Shortly after Donald Trump's physician announced that the president is "doing very well," an anonymous White House source released a health update that greatly contradicts the doctor's report.
Following Dr. Sean Conley's address on Saturday morning outside of Walter Reed hospital, where Trump is scheduled to remain under observation for several days, a White House official said in a pool report that Trump's vitals are "very concerning."
"The president's vitals over the last 24 hours were very concerning and the next 48 hours will be critical in terms of his care. We’re still not on a clear path to a full recovery," the statement read.
The update from the anonymous source raises questions about Trump's health as Conley shared vastly different information about the president, reporting that he was "doing great."
"As reported yesterday, in consultation with this group I recommended we bring the president up to Walter Reed as a precautionary measure to provide state of the art monitoring and any care he might need," Conley said during the Saturday morning press conference. "At this time the team and I are extremely happy with the progress the president has made."
"The president’s been fever free for over 24 hours. We remain cautiously optimistic, but he’s doing great," he added later, noting that his other symptoms, which included fatigue, "are now resolving and improving."
During the press conference, Conley said they were "72 hours into the diagnosis."
However, Conley later clarified in a press release that he misspoke about Trump's diagnosis timeline.
"I incorrectly used the term 'seventy two hours' instead of 'day three' and 'forty eight hours' instead of 'day two' with regards to [Trump's] diagnosis and the administration of the polyclonal antibody therapy," he said in a statement.
Conley added, "The President was first diagnosed with COVID-19 on the evening of Thursday, October 1st and had received Regeron's [sic] antibody cocktail on Friday, October 2nd."
Another one of his physicians added during the conference that the president was not currently on oxygen or “having difficulty breathing” and was able to walk around. Dr. Sean Dooley also added that the president made a comment that day saying, “I feel like I could walk out of here today,” which the physician described as a “very encouraging” comment.
Trump's doctors also said they plan to continue carrying out a five-day treatment plan of Remdesivir.
The president, 74, publicly revealed his coronavirus diagnosis in a tweet on early Friday morning.
And on Saturday afternoon, Trump praised the "Doctors, Nurses and ALL at the GREAT Walter Reed Medical Center" on Twitter and reported that he is "feeling well!"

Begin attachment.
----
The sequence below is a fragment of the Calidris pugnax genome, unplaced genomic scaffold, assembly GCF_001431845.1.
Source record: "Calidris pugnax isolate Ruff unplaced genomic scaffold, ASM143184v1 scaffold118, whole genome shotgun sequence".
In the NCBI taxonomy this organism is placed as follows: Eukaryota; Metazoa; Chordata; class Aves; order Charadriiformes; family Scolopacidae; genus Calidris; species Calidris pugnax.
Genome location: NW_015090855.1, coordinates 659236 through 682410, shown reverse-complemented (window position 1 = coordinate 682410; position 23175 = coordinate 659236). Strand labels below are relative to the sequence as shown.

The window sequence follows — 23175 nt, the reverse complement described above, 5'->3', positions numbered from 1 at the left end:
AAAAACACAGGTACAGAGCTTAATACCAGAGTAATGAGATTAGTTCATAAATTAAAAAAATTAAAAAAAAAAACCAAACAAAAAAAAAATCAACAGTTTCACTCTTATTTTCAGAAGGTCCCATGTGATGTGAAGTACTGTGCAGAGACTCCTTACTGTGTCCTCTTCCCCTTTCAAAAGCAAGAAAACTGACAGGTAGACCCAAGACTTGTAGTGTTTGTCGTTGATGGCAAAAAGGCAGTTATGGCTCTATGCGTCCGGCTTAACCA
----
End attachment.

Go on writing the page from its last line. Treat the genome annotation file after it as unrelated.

Late Friday night, Trump offered another assessment, writing that things were “Going well, I think!”
First Lady Melania Trump is said to be doing well and is "convalescing at home."
Vice President Mike Pence, who previously tested negative on Friday morning, received another negative result on Saturday, a White House official told NBC News.
On Friday, shortly after heading to the hospital, where Trump's staff said he would remain for several days "out of an abundance of caution,” the president released a video statement on social media. "I want to thank everybody for the tremendous support. I’m going to Walter Reed hospital. I think I’m doing very well, but we’re going to make sure that things work out," Trump said in the video.
Later on Friday night, Conley said in a statement he had recommended the president be moved to the hospital for "further monitoring."
"This evening I am happy to report that the president is doing very well," the doctor said.
"He is not requiring any supplementary oxygen, but in consultation with specialists, we have elected to initiate Remdesivir therapy [an antiviral medication]. He has completed his first does and is resting comfortably."
Earlier that day, Trump also received an 8-gram dose of an experiential treatment from pharmaceutical company Regeneron. The treatment — which not yet approved, and still undergoing human trials — uses lab-engineered antibodies to target COVID-19 and to hopefully stop the virus from spreading in the body.
It remains unclear how Trump and his wife got sick, although a number of lawmakers and advisors he has recently come into contact with have since tested positive.
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